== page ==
Ukraine: Deter grave crimes by joining ICC
Ukraine can deter the commission of grave crimes in its eastern conflict by becoming a full member of the International Criminal Court (ICC), the Coalition for the ICC said today.
Ukraine is the March focus of the Coalition’s Campaign for Global Justice, which encourages states to join the ICC Rome Statute—the founding treaty of the only permanent international court capable of trying perpetrators of genocide, crimes against humanity and war crimes.
In a letter sent today to President Petro Poroshenko, the Coalition urged Ukraine to ratify the Statute without delay.
“Ukraine’s membership in the ICC would send a clear signal that war crimes, crimes against humanity, and genocide will not be tolerated," said Kirsten Meersschaert Duchens, Europe regional coordinator at the Coalition for the ICC. “Ratifying the Rome Statute would also likely deter the future commission of grave crimes as perpetrators would know that they could face justice in The Hague.”
On 17 April 2014, Ukraine formally accepted ICC jurisdiction over the so-called Euromaidan events through a special ad hoc declaration. However, the timeframe is limited to 21 November 2013 - 22 February 2014. Any crimes committed outside this timeframe cannot be investigated or prosecuted by the Court – a situation that could be remedied were Ukraine to become a full ICC member.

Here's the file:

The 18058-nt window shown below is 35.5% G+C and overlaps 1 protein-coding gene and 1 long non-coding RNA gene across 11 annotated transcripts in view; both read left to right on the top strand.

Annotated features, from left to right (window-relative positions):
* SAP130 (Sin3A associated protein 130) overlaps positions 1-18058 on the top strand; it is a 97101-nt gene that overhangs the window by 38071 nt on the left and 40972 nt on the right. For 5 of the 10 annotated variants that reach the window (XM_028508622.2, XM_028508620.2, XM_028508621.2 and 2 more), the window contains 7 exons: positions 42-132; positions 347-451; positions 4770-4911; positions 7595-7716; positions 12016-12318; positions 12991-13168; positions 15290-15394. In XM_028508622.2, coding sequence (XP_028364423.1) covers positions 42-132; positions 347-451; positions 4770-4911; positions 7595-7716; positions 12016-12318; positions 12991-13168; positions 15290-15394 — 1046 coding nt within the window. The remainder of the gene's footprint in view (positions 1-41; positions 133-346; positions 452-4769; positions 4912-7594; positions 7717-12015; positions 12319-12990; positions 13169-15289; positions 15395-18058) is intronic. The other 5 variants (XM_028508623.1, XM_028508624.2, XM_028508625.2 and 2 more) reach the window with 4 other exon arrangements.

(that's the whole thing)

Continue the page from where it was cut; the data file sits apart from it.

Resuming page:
“Those who are committed to justice cannot accept a half measure approach,” said Roman Romanov, Human Rights and Justice program director at the International Renaissance Foundation in Ukraine. “Ratification of the Rome Statute is the only way to ensure that impunity for the worst crimes ends and justice won’t be selective.”
Eastern Ukraine has been wrought by conflict since early 2014, with armed rebel groups facing off against Ukrainian military forces in several regions. There have been reports of grave crimes which could amount to war crimes or crimes against humanity under international law.
On 12 February 2015, France, Germany, Russia and Ukraine agreed a new ceasefire to prevent further escalation of the conflict. However, the agreement provides for immunity from prosecution for those who allegedly committed crimes in the Donetsk and Lugansk regions.
“Putting an end to the conflict, which has been going on almost a year, should be priority for all sides involved. However, the truth process has to be handled in a way so as not to override the interests of justice,” said Simon Papuashvili, projects manager of the International Partnership for Human Rights (IPHR). “The inclusion of an immunity clause in the truth agreement is a worrying sign. It must not in any circumstances prevent prosecutions of individuals who allegedly committed crimes falling within the jurisdiction of the International Criminal Court.”
On 4 February, the Verkhovna Rada – Ukraine’s parliament – passed a resolution calling for the acceptance of the ICC’s ad hoc jurisdiction to be extended beyond 20 February 2014, without citing a specific end period. However, the President needs to submit a formal declaration with the Court for this to take effect.